There are plenty of reasons for New Yorkers to be leery of the House Republican health plan, but Governor Andrew Cuomo’s gestures of resistance on Monday raise several objections
Thanks to New York’s unusual insurance laws, the impact of the House GOP health plan on the state’s non-group insurance market would be dramatically different than than virtually anywhere else.
The House GOP is a model of cautious deliberation next to the Assembly’s handling of the New York Health Act, which would establish a statewide single-payer plan.
What would happen to New York’s popular Essential Plan under the House Republican health bill? The answer, like so much in health policy, turns out to be more complicated than previously understood.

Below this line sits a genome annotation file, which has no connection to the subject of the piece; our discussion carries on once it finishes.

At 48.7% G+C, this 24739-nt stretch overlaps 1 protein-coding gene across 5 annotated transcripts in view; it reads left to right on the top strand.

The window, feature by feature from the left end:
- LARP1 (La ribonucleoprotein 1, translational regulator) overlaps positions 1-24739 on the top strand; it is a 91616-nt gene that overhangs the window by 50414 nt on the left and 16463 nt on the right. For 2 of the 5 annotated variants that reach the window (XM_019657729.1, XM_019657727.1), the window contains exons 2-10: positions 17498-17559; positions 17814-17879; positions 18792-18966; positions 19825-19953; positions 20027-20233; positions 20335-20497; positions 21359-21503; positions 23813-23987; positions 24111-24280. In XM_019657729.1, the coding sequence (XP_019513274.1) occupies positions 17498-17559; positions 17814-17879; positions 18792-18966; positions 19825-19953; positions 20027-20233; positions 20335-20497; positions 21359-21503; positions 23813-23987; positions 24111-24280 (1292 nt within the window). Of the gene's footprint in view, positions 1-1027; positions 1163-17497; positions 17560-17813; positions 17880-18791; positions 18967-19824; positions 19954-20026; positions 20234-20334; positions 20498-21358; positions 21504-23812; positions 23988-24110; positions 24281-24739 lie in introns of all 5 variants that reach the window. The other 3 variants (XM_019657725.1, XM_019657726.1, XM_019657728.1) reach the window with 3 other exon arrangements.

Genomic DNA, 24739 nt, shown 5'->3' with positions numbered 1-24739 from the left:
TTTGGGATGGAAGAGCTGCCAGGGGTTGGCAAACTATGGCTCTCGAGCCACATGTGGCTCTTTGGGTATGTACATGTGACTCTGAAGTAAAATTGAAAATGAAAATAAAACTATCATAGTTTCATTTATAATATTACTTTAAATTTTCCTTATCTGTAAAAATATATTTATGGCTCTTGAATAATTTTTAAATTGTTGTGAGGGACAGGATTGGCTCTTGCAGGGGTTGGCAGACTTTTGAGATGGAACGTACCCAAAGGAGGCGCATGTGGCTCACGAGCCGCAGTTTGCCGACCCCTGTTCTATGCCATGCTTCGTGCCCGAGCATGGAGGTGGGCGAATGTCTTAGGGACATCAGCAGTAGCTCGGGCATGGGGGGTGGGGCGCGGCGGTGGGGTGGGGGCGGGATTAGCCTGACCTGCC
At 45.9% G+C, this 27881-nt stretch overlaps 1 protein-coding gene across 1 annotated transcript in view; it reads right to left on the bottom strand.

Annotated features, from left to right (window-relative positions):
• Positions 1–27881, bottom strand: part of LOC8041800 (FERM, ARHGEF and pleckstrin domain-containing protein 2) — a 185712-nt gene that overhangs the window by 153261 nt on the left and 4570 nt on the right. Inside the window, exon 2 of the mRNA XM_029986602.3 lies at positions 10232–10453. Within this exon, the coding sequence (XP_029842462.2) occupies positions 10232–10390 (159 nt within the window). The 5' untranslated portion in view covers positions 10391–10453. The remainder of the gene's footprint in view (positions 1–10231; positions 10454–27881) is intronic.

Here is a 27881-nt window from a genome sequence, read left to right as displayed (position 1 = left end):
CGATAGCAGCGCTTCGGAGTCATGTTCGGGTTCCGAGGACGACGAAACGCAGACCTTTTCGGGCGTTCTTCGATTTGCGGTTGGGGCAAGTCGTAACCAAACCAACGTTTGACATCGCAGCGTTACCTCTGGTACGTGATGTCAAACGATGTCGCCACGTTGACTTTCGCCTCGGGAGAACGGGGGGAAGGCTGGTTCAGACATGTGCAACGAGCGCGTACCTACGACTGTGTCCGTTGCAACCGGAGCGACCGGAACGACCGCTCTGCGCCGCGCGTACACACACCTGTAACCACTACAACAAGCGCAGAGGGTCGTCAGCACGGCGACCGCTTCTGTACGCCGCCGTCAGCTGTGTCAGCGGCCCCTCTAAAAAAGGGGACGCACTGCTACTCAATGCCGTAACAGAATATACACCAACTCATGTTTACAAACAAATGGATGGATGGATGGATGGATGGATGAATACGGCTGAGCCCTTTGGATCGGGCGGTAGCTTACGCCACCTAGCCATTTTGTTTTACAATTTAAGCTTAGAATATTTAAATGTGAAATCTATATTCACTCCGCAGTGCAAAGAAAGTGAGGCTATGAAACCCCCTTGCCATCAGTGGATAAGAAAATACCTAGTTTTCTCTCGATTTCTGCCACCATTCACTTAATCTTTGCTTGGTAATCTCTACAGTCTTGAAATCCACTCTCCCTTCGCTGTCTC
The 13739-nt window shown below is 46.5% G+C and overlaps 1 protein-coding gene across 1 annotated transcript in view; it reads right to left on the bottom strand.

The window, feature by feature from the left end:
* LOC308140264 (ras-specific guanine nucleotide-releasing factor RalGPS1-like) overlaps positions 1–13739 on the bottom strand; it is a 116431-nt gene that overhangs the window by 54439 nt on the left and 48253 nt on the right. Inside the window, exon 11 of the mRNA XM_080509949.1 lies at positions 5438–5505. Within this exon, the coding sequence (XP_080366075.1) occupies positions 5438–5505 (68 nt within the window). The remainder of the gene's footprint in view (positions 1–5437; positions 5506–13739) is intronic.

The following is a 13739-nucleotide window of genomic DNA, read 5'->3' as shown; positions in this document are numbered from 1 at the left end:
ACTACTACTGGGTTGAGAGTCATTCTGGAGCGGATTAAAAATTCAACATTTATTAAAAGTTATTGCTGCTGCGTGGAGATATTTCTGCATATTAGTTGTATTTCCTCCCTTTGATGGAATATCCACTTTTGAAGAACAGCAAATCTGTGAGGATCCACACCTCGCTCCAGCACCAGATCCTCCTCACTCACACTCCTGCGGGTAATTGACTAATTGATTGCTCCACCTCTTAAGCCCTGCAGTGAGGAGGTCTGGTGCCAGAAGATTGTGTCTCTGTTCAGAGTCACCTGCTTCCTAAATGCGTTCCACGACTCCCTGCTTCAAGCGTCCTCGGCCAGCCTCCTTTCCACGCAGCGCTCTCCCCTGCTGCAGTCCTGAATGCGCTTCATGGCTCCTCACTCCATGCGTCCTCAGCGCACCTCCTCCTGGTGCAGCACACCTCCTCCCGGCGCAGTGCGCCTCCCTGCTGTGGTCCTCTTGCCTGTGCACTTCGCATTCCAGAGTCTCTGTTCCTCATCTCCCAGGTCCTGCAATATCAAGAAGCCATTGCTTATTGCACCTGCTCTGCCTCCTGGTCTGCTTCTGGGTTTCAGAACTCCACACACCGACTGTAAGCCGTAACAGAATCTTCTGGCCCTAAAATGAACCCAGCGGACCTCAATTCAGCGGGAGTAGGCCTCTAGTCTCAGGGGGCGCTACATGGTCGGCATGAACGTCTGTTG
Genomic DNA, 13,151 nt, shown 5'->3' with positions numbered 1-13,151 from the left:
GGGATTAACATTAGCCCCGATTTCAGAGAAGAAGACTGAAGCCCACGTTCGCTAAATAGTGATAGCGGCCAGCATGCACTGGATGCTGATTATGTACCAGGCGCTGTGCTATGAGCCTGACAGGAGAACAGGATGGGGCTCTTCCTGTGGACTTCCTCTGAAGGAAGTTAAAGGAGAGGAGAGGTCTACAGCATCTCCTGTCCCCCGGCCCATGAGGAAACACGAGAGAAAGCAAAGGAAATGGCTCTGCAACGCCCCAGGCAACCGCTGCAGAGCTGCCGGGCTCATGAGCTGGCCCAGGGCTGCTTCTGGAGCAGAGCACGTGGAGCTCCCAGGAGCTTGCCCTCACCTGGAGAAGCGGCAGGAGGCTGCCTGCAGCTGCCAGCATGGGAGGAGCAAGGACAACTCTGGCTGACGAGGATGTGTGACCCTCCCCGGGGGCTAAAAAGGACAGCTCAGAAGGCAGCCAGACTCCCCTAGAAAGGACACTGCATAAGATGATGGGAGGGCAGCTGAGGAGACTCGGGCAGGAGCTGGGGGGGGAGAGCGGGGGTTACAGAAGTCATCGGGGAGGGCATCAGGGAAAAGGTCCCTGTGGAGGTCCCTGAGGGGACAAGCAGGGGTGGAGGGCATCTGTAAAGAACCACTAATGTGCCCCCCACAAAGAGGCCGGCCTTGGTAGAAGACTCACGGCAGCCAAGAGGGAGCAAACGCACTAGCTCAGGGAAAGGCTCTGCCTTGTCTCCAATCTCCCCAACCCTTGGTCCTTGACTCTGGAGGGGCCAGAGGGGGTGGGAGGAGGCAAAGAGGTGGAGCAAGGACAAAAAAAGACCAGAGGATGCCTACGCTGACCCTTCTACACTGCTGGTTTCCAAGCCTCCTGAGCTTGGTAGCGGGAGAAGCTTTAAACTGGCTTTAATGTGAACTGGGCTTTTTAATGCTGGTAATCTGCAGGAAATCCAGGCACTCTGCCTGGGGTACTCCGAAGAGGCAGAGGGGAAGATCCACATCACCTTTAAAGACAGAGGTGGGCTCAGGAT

Recent amendments to the House Republican health plan, which is heading to a potential vote this week, have done little to improve it from New York’s point of view.
With a line-item veto last week, Governor Cuomo put a last nail in the coffin of a good idea that was never given a chance by Albany: analyzing the costs and benefits of health insurance mandates before passing them into law.
To raise awareness of an expensive habit, the Empire Center will be tracking health insurance mandates as they progress through the Legislature.
There have been a lot of conflicting claims about how the House GOP health plan – due for a vote today – would affect New York State. Here is a fact-check for some of them.